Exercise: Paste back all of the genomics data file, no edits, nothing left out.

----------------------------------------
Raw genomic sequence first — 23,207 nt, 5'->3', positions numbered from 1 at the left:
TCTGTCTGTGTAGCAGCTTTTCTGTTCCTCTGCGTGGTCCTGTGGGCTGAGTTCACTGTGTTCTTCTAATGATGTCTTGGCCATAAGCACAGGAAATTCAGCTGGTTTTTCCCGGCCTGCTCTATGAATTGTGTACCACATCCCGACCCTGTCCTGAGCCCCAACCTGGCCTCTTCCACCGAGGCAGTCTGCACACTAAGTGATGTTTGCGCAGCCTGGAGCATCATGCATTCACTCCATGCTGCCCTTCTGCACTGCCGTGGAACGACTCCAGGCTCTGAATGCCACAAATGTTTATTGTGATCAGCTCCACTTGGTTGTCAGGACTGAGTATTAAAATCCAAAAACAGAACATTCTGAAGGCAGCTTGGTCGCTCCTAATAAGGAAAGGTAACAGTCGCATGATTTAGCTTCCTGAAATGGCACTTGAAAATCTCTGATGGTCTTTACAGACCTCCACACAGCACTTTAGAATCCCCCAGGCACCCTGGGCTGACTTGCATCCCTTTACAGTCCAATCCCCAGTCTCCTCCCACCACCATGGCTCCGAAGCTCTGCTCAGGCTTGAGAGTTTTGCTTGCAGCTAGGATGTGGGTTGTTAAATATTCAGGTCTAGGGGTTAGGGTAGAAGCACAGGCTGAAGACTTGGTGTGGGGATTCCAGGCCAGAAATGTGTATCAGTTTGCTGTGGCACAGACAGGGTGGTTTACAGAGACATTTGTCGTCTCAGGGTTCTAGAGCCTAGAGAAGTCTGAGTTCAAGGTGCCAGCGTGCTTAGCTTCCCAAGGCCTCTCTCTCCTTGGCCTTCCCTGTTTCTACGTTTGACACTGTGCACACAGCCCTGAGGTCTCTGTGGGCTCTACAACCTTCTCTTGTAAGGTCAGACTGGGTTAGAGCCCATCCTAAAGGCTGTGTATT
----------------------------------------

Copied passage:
Raw genomic sequence first — 23,207 nt, 5'->3', positions numbered from 1 at the left:
TCTGTCTGTGTAGCAGCTTTTCTGTTCCTCTGCGTGGTCCTGTGGGCTGAGTTCACTGTGTTCTTCTAATGATGTCTTGGCCATAAGCACAGGAAATTCAGCTGGTTTTTCCCGGCCTGCTCTATGAATTGTGTACCACATCCCGACCCTGTCCTGAGCCCCAACCTGGCCTCTTCCACCGAGGCAGTCTGCACACTAAGTGATGTTTGCGCAGCCTGGAGCATCATGCATTCACTCCATGCTGCCCTTCTGCACTGCCGTGGAACGACTCCAGGCTCTGAATGCCACAAATGTTTATTGTGATCAGCTCCACTTGGTTGTCAGGACTGAGTATTAAAATCCAAAAACAGAACATTCTGAAGGCAGCTTGGTCGCTCCTAATAAGGAAAGGTAACAGTCGCATGATTTAGCTTCCTGAAATGGCACTTGAAAATCTCTGATGGTCTTTACAGACCTCCACACAGCACTTTAGAATCCCCCAGGCACCCTGGGCTGACTTGCATCCCTTTACAGTCCAATCCCCAGTCTCCTCCCACCACCATGGCTCCGAAGCTCTGCTCAGGCTTGAGAGTTTTGCTTGCAGCTAGGATGTGGGTTGTTAAATATTCAGGTCTAGGGGTTAGGGTAGAAGCACAGGCTGAAGACTTGGTGTGGGGATTCCAGGCCAGAAATGTGTATCAGTTTGCTGTGGCACAGACAGGGTGGTTTACAGAGACATTTGTCGTCTCAGGGTTCTAGAGCCTAGAGAAGTCTGAGTTCAAGGTGCCAGCGTGCTTAGCTTCCCAAGGCCTCTCTCTCCTTGGCCTTCCCTGTTTCTACGTTTGACACTGTGCACACAGCCCTGAGGTCTCTGTGGGCTCTACAACCTTCTCTTGTAAGGTCAGACTGGGTTAGAGCCCATCCTAAAGGCTGTGTATT